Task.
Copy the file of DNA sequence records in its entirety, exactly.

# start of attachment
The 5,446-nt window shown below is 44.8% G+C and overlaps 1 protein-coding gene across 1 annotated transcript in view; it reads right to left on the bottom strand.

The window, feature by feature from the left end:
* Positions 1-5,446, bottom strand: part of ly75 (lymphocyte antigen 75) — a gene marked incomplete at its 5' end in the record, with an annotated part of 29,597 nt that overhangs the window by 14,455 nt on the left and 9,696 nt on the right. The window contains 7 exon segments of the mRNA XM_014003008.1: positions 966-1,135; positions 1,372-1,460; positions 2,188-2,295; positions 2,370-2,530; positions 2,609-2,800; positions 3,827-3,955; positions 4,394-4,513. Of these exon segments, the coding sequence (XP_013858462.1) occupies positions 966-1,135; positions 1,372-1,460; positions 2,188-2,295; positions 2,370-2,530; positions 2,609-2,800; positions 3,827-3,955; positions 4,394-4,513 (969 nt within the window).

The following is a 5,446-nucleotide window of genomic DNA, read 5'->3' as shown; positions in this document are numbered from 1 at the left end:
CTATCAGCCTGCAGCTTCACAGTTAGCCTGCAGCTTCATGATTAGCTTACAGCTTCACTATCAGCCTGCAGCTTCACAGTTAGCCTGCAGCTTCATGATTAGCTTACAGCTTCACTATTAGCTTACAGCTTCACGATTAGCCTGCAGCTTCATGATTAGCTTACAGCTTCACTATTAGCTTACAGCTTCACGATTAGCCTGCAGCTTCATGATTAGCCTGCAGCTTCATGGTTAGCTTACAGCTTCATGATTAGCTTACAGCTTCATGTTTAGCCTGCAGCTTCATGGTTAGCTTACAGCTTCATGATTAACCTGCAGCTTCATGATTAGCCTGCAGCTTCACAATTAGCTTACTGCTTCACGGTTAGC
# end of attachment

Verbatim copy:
The 5,446-nt window shown below is 44.8% G+C and overlaps 1 protein-coding gene across 1 annotated transcript in view; it reads right to left on the bottom strand.

The window, feature by feature from the left end:
* Positions 1-5,446, bottom strand: part of ly75 (lymphocyte antigen 75) — a gene marked incomplete at its 5' end in the record, with an annotated part of 29,597 nt that overhangs the window by 14,455 nt on the left and 9,696 nt on the right. The window contains 7 exon segments of the mRNA XM_014003008.1: positions 966-1,135; positions 1,372-1,460; positions 2,188-2,295; positions 2,370-2,530; positions 2,609-2,800; positions 3,827-3,955; positions 4,394-4,513. Of these exon segments, the coding sequence (XP_013858462.1) occupies positions 966-1,135; positions 1,372-1,460; positions 2,188-2,295; positions 2,370-2,530; positions 2,609-2,800; positions 3,827-3,955; positions 4,394-4,513 (969 nt within the window).

The following is a 5,446-nucleotide window of genomic DNA, read 5'->3' as shown; positions in this document are numbered from 1 at the left end:
CTATCAGCCTGCAGCTTCACAGTTAGCCTGCAGCTTCATGATTAGCTTACAGCTTCACTATCAGCCTGCAGCTTCACAGTTAGCCTGCAGCTTCATGATTAGCTTACAGCTTCACTATTAGCTTACAGCTTCACGATTAGCCTGCAGCTTCATGATTAGCTTACAGCTTCACTATTAGCTTACAGCTTCACGATTAGCCTGCAGCTTCATGATTAGCCTGCAGCTTCATGGTTAGCTTACAGCTTCATGATTAGCTTACAGCTTCATGTTTAGCCTGCAGCTTCATGGTTAGCTTACAGCTTCATGATTAACCTGCAGCTTCATGATTAGCCTGCAGCTTCACAATTAGCTTACTGCTTCACGGTTAGC